We are pleased to announce that the third Joint International Workshop on Parallel Data Storage and Data Intensive Scalable Computing Systems (PDSW-DISCS’18) will be hosted at SC18: The International Conference for High Performance Computing, Networking, Storage and Analysis. The objective of this one day joint workshop is to combine two overlapping communities and to better promote and stimulate researchers’ interactions to address some of the most critical challenges for scientific data storage, management, devices, and processing infrastructure for both traditional compute intensive simulations and data-intensive high performance computing solutions. Special attention will be given to issues in which community collaboration can be crucial for problem identification, workload capture, solution interoperability, standards with community buy-in, and shared tools.
Many scientific problem domains continue to be extremely data intensive. Traditional high performance computing (HPC) systems and the programming models for using them such as MPI were designed from a compute-centric perspective with an emphasis on achieving high floating point computation rates. But processing, memory, and storage technologies have not kept pace and there is a widening performance gap between computation and the data management infrastructure. Hence data management has become the performance bottleneck for a significant number of applications targeting HPC systems. Concurrently, there are increasing challenges in meeting the growing demand for analyzing experimental and observational data.
In many cases, this is leading new communities to look towards HPC platforms. In addition, the broader computing space has seen a revolution in new tools and frameworks to support Big Data analysis and machine learning. There is a growing need for convergence between these two worlds. Consequently, the U.S. Congressional Office of Management and Budget has informed the U.S. Department of Energy that new machines beyond the first exascale machines must address both the traditional simulation workloads as well as data intensive applications. This coming convergence prompted the integration of the PDSW and DISCS workshops into a single entity to address the common challenges.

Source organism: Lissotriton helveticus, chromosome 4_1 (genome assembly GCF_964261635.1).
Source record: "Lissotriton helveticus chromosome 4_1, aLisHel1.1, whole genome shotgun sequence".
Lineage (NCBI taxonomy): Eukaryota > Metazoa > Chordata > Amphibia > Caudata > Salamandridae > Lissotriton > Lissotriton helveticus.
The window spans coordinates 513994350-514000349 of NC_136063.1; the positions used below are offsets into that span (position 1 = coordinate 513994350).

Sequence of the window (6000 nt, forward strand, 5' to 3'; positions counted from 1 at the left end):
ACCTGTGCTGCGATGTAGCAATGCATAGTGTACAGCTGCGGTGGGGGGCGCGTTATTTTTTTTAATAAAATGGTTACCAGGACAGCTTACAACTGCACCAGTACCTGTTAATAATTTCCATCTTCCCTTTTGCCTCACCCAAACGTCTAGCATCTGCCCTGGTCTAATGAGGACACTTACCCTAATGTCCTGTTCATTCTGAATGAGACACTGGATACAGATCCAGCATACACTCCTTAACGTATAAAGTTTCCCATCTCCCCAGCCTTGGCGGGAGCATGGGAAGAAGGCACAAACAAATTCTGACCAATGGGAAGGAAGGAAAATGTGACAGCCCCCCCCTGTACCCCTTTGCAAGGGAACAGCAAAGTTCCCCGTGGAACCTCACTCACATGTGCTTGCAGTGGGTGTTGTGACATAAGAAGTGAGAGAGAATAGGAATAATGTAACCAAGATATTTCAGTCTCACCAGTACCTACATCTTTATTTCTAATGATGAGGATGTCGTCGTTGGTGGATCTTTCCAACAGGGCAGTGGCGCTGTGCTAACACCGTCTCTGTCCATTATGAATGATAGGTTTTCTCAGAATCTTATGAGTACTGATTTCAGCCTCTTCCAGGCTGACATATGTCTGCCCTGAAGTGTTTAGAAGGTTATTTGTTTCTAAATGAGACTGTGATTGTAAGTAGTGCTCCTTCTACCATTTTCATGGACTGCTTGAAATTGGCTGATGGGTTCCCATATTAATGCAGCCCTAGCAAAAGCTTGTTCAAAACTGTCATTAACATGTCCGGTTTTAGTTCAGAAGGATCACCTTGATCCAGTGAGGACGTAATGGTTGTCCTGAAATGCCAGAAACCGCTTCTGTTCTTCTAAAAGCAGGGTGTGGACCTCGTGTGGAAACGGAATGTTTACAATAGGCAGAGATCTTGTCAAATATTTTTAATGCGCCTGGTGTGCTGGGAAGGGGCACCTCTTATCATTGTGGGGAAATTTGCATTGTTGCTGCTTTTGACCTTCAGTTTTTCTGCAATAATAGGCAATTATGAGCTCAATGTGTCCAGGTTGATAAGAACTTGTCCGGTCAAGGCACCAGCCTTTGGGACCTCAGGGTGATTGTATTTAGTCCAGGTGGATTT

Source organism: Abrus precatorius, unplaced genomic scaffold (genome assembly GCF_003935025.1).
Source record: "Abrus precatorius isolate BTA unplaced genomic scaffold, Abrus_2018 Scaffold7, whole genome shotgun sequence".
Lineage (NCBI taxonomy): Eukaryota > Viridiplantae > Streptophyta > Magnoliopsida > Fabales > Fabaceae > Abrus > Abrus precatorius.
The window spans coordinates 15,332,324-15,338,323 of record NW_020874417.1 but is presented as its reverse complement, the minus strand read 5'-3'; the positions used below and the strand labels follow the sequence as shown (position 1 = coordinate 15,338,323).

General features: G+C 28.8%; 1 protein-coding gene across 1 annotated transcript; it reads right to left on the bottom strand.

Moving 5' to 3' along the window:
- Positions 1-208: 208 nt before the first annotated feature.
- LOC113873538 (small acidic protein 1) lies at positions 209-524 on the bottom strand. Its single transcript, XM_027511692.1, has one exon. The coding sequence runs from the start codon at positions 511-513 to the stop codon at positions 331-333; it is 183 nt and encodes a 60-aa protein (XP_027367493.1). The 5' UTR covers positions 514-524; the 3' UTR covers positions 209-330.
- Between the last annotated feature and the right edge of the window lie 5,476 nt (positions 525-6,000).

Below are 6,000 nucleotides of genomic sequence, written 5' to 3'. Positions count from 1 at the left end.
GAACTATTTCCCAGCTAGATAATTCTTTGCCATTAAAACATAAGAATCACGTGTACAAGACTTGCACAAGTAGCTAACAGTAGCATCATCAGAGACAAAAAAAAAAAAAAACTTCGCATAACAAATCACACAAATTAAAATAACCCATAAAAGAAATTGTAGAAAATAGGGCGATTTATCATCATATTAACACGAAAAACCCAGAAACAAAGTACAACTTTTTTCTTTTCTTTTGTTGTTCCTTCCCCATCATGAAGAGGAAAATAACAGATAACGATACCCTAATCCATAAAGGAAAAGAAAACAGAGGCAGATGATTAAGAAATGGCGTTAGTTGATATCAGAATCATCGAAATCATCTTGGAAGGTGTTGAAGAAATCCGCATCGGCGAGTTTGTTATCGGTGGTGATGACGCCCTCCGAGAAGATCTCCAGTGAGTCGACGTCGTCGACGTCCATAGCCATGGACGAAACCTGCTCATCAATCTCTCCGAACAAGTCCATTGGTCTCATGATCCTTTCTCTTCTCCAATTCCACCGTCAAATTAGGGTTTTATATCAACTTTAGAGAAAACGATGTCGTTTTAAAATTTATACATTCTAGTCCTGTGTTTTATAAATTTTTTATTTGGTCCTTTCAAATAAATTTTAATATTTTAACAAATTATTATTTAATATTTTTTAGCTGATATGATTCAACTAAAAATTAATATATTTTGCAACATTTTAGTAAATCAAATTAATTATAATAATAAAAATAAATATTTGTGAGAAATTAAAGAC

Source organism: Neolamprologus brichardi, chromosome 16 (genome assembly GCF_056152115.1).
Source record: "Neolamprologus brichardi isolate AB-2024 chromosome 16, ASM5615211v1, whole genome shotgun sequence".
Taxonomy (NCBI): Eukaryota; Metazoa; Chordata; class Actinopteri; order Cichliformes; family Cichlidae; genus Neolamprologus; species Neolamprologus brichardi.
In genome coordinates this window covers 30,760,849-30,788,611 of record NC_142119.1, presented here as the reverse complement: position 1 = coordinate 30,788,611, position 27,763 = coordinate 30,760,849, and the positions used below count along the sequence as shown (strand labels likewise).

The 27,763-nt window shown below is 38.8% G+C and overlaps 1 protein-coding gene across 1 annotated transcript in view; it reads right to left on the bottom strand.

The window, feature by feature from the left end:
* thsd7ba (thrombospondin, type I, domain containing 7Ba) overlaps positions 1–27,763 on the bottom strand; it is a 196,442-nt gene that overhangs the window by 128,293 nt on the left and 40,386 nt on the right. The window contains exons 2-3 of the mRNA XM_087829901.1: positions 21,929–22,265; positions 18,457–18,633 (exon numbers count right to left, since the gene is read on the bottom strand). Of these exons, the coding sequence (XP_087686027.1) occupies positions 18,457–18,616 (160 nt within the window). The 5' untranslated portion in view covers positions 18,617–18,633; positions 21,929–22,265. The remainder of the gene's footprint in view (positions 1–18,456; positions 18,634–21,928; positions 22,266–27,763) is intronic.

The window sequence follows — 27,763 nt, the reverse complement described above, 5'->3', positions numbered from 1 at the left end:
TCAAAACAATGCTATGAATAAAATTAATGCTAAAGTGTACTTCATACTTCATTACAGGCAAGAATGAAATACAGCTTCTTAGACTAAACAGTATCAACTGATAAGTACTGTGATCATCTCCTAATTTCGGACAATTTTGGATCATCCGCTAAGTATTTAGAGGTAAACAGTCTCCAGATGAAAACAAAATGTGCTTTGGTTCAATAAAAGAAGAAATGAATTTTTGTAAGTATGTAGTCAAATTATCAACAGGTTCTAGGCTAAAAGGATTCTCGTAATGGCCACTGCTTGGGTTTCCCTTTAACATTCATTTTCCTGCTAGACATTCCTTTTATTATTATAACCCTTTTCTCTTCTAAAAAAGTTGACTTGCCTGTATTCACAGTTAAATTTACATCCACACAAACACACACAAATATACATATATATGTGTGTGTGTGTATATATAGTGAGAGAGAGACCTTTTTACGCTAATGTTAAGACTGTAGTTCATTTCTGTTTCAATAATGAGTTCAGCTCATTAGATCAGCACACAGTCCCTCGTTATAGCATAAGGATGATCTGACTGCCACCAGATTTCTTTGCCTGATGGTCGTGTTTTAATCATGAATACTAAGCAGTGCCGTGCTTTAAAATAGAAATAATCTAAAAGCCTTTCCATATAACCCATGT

Call for paper
Draft paper submission deadline：2018-09-02
Call for paper description
This year, we are soliciting two categories of papers, regular papers and reproducibility study papers. Both will be evaluated by a competitive peer review process under the supervision of the workshop program committee. Selected papers and associated talk slides will be made available on the workshop web site. The papers will also be published in the digital libraries of the IEEE and ACM.
Topics of submission
The scope of the proposed joint PDSW-DISCS workshop is summarized as:
- Scalable storage architectures, archival storage, storage virtualization, emerging storage devices and techniques
- Performance benchmarking, resource management, and workload studies from production systems including both traditional HPC and data-intensive workloads.
- Programmability, APIs, and fault tolerance of storage systems
- Parallel file systems, metadata management, and complex data management, object and key-value storage, and other emerging data storage/retrieval techniques
- Programming models and frameworks for data intensive computing including extensions to traditional and nontraditional programming models, asynchronous multi-task programming models, or to data intensive programming models
- Techniques for data integrity, availability and reliability especially
- Productivity tools for data intensive computing, data mining and knowledge discovery
- Application or optimization of emerging “big data” frameworks towards scientific computing and analysis
- Techniques and architectures to enable cloud and container-based models for scientific computing and analysis
- Techniques for integrating compute into a complex memory and storage hierarchy facilitating in situ and in transit data processing
- Data filtering/compressing/reduction techniques that maintain sufficient scientific validity for large scale compute-intensive workloads
- Tools and techniques for managing data movement among compute and data intensive components both solely within the computational infrastructure as well as incorporating the memory/storage hierarchy